This action might not be possible to undo. Are you sure you want to continue?
General Philosophy Tutor ial
D O E S T H E WO R L D C O N TA I N A N Y OBJ E C T IV E FEAT U R E O F R I G H TN E S S A N D W RO NG N E S S?
THE WORLD CONTAIN ANY OBJECTIVE FEATURE OF RIGHTNESS AND WRONGNESS? Heythrop College, University of London
Keywords: Moral Objectivity, Moral Scepticism, Meta-ethics, John L. Mackie
René Mario Micallef
Tradition has however yielded not one, but two objective viewpoints: one theoretical, one practical 1. Ethics has been consigned to the practical stance, natural science to the theoretical one. Nevertheless, in some recent works, this divide has been laid aside, and questions such as the thesis being discussed in this essay have been formulated wherein ‘objectivity’ has come to denote the ‘theoretical’ viewpoint, just as we understand it in Newtonian Physics. In fact, the title of this essay echoes a renowned statement in John Mackie’s famous ethics book “Ethics: inventing right and wrong”, wherein the author declares that “there are no objective values” (Mackie 1977:15). He makes this statement from the meta-ethical perspective, which he calls the ‘second order view’, and insists that his position (which he
Following some terminological observations that introduce the reader to the complexity of the meta-ethical problem of moral objectivity, John Mackie’s ‘moral subjectivity’ as presented in ‘Ethics: Inventing right and wrong’ is outlined. A number of responses to Mackie are then delineated (including some account of the positive contribution of the authors to the issue). The upshot of this discussion is that Mackie’s introduction of empiricist metaphysics in meta-ethics does not help us understand and tackle the problem of moral objectivity any better. In conclusion, the relevance of the different contributions within a practical, normative approach to the question is underlined.
1 . I N T RO D U C T I O N
Philosophers, since their earliest sects and schools, have distinguished themselves from the rest of society by claiming that man can pursue and attain a viewpoint on the world different from that of the doxa: a viewpoint unaffected by the mutations that influence the world as directly given to us by our senses, a stable perspective, through which our gaze is imbued with real knowledge. Thomas Nagel (1986) has called this perspective ‘the view from nowhere [in particular]’: indeed, the search for objectivity has moulded Philosophy and all the sciences that have had their origin among the ranks of the Philosophers.
1 A possible distinctive feature could be the relationship between the objective and the real in each of the viewpoints. If we consider the classic metaphysical systems (that are blatantly realist) or else the theoretical viewpoint developed around idea that natural science can explain everything and is the measure of any metaphysic, the link between theoretical objectivity and realism is clear. As we shall see, in ethics, objectivity is not entailed by, nor entails realism. Gilbert Harman poses the distinction thus:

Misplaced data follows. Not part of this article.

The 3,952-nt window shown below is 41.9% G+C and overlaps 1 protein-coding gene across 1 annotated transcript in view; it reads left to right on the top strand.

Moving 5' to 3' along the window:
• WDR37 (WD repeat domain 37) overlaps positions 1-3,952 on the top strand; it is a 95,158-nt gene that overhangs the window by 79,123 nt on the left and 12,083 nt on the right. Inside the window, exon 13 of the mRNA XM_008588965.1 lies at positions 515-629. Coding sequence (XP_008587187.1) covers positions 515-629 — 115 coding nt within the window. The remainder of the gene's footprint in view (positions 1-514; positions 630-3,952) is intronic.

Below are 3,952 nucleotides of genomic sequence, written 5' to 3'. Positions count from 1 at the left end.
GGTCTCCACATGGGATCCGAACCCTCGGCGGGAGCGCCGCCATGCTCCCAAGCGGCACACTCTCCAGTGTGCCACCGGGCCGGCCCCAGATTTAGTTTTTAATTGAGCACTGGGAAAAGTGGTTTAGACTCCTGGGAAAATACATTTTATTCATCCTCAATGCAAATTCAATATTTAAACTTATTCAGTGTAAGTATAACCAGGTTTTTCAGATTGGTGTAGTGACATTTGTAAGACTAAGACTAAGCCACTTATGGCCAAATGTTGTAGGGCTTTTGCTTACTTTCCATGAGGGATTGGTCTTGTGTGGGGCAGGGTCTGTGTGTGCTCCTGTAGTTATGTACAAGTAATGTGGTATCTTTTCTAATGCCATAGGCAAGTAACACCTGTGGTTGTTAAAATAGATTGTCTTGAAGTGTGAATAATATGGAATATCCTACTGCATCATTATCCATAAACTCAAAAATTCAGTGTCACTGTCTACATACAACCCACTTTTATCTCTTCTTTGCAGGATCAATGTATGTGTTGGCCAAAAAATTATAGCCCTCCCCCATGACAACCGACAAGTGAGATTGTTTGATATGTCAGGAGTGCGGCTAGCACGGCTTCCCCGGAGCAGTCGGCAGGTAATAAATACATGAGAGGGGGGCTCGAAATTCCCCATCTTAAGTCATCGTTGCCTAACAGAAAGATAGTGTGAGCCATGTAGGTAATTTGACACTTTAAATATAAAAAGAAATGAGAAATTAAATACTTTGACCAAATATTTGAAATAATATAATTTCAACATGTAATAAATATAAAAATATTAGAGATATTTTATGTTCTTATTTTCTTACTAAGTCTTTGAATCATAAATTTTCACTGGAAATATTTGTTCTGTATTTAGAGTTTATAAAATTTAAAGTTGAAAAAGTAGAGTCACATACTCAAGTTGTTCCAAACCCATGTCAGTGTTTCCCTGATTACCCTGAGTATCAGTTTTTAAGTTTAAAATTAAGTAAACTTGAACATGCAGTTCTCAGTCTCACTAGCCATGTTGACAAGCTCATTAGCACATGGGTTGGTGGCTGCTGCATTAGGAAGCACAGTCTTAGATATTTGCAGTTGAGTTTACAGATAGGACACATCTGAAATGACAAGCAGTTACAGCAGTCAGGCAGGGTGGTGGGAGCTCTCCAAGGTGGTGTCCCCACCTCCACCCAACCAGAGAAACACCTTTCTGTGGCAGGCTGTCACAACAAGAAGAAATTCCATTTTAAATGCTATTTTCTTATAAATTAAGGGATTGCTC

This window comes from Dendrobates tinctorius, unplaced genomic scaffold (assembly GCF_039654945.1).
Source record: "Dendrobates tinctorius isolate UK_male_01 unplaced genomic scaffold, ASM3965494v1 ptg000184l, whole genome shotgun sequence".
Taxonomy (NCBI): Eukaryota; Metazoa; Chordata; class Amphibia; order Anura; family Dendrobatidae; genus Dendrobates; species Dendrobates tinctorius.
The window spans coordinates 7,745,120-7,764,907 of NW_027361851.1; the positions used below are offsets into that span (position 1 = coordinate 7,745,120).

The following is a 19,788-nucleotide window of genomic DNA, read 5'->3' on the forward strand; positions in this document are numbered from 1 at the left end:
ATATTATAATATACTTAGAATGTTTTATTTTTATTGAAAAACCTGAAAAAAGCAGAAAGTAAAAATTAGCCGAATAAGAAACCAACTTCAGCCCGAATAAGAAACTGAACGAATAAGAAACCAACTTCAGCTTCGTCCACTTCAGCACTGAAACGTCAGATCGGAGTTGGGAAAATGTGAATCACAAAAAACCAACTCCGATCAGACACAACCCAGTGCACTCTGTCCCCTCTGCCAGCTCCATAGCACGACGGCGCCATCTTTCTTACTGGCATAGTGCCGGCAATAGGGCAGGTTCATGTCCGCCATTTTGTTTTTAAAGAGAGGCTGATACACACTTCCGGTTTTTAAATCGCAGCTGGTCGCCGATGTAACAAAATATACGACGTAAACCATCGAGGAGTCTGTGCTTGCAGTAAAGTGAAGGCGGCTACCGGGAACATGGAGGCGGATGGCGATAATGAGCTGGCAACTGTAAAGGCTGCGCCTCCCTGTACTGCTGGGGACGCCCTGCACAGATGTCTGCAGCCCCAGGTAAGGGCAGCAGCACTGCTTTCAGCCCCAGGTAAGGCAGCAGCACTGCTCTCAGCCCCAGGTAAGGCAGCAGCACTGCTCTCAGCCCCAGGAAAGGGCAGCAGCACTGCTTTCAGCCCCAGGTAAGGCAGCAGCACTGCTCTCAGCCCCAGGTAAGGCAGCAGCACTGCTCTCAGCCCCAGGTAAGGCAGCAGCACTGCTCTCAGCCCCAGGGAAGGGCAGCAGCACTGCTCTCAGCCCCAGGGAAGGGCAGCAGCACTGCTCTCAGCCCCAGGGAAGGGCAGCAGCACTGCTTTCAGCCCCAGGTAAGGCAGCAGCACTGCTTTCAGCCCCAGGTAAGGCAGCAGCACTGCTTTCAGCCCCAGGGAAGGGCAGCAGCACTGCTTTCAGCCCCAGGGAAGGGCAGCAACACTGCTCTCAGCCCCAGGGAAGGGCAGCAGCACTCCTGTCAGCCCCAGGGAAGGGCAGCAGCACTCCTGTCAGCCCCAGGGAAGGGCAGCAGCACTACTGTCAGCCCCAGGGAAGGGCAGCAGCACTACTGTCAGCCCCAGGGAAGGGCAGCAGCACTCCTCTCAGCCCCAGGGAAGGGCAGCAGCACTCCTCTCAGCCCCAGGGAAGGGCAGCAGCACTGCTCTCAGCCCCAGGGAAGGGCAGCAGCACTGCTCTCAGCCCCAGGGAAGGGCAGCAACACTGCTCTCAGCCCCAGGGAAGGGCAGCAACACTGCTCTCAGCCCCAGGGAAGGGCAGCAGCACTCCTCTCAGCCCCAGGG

Observation plays a role in science that it does not seem to play in ethics. The difference is that you need to make assumptions about certain physical facts to explain the occurrence of the observations that support a scientific theory, but you do not seem to need to make assumptions about any moral facts to explain the occurrence of […] socalled moral observations […]. In the moral case, it would seem that you need only make assumptions about the psychology or moral sensibility of the person making the moral observation. (Harman, cit. in Nagel 1986:145)
designates by the name of moral scepticism or moral subjectivism) is a metaphysical (factual) thesis rather than a conceptual (linguistic) one. Mackie’s position has stimulated a noteworthy debate, especially since his approach to meta-ethics left aside the traditional linguistic line of attack and invited people to rethink meta-ethics from the factual viewpoint: what indeed is the relation between ethics and the ‘stuff of the world’? 2 In the present paper I will argue that while, on one hand, values are indeed ‘non-objective’ if we equate objectivity with a realism expressible only in terms of what is accessible to the senses (natural science viewpoint); this observation, on the other hand, seems trivial: for what other reason would philosophers have invented such a ‘non-natural’ term as ‘moral sense’? 3 Thus, if we really intend to engage in ethics, our understanding of moral objectivity must take us beyond the first-level naturalist or physicalist vision of the world 4. I will achieve this by first delving into Mackie’s position, exposing it as faithfully in the text and while making critical observations in the
The collection of papers edited by Honderich (1985) is a clear example of the level of complexity attained and the breath of interest evoked by the debate.
notes, and then by handpicking and selectively outlining a number of responses to Mackie that I deem relevant and that should help convince the reader of my thesis. The conclusion is intended to show briefly how the discussion leads to the endorsement of my thesis. Before coming to this, however, I deem it profitable to take a prior moment to establish the terminology, which proves to be a considerable obstacle when trying to make sense of the literature on this matter.
2. SOME DEFINITIONS
Bernard Williams’ (1995) résumé of the topic stands out for its clarity, and achieves this partly by distinguishing between moral objectivism, moral realism, moral cognitivism and moral truth. Moral cognitivism is the position opposite to that held by the moral non-cognitivist who in turn claims that moral judgements cannot be known. This is closely linked with the question concerning moral truth, namely, whether moral judgements are statements (i.e. can be True or False) or not. Consider the phrase: ‘murder is wrong’. If it is found to be equivalent to an imperative prescription such as ‘do not kill’, then such a ‘murder is wrong’ is not a statement (since it cannot be true or false). Such a result, when joined with the thesis (dominant in contemporary Philosophy) that knowledge is only propositional (we can only know statements about facts) yields the noncognitivist conclusion that we have no knowledge of moral judgements. With our example, we have examined one particular form of moral non-cognitivism: that which considers moral judgements as prescriptions. This is known as moral prescriptivism. Another noncognitivist theory is emotivism that claims that moral